One of the least popular topics in my industry is that of cannabis addiction.  As a historically demonized industry attempts to redefine itself along the lines of health and wellness, the topic can be a real buzzkill and is often ignored, denied, or given minimal significance.  While everyone knows that I grow professionally and advocate for safe, barrier-free medicinal cannabis access for all people worldwide, I like approximately ten percent of habitual users, develop a physical addiction to cannabis with excessive use.

In the context of mind-altering substances, addiction or “substance use disorder (SUD) is a complex condition in which there is uncontrolled use of a substance despite harmful consequences. People with SUD have an intense focus on using a certain substance(s) such as alcohol, tobacco, or illicit drugs, to the point where the person’s ability to function in day-to-day life becomes impaired. People keep using the substance even when they know it is causing or will cause problems.”  Repeated substance use causes changes to the brain and impacts judgment, decision making, learning, memory, and behavioral control.

My history with pot is a storied one.  When I began smoking at age 15, I was fascinated with it.  An older buddy on the golf team sold trim joints for a buck apiece and I started smoking on the weekends with my two best friends.  We would laugh hysterically and I remember food tasting so delicious when high!  The first time we got baked we ate Stouffer’s pepperoni pizza and I thought I’d gone to heaven.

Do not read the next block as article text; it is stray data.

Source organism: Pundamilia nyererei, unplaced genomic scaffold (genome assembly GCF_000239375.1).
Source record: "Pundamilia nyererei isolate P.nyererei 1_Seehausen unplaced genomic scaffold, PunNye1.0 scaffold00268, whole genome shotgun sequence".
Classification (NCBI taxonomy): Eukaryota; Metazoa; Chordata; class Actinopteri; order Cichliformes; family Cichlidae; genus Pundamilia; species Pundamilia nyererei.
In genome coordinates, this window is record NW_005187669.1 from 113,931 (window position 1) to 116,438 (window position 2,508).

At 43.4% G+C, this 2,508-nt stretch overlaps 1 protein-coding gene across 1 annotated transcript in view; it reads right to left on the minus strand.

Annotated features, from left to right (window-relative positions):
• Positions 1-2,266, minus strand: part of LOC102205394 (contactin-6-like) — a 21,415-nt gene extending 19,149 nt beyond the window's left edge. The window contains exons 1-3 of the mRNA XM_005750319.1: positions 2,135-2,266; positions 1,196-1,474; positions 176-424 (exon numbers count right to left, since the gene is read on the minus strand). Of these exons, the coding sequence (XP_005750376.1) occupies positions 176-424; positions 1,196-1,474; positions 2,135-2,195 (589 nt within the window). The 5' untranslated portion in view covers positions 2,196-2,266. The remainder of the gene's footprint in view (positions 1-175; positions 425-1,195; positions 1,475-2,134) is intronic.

We soon graduated to smoking bud, the bubonic chronic out of Garberville, and some indoor trainwreck.  Cannabis flowers were among the most beautiful things I’d ever seen.  The color, the crystals, and the aroma really drew me in and a largely covetous long-term relationship was born.

My folks, children of the sixties and seventies found out we were smoking early on and offered me two pieces of advice – don’t get high at school and don’t drive stoned.  In one ear and out the other.  I was soon smoking every day and, because we had found a source for really killer stuff, I was tragically lit most of the time.  I was generally so blazed that I couldn’t focus on schoolwork anymore.  I had a hard time even reading a page out of a book without getting lost and my energy level fell apart.

I remember waking up trashed after a hard day of smoking.  We called it being run down.  Walking a round of golf took everything I had and teachers started asking me why I had become so inward.  Known as a social extrovert, others were noticing a change in my behavior and were concerned. My solution to the developing problem was simple, power through and start smoking more so as to build a tolerance and better mask my altered state of mind.  The process took about two years.  My grades tanked after being a straight-A student, and I limped through senior year, adding copious amounts of alcohol and LSD to my cannabis regime.  Not highly recommended for the developing brain or emotional stability!

I took two years off school to work and entered college at age 20, just after my marriage. By then my tolerance had improved and I excelled academically and socially once again.  I was high all the time but participated in class, got all A’s, gave regular oral presentations, and was a leader on group projects.  All was well until I stopped smoking for the first time in years.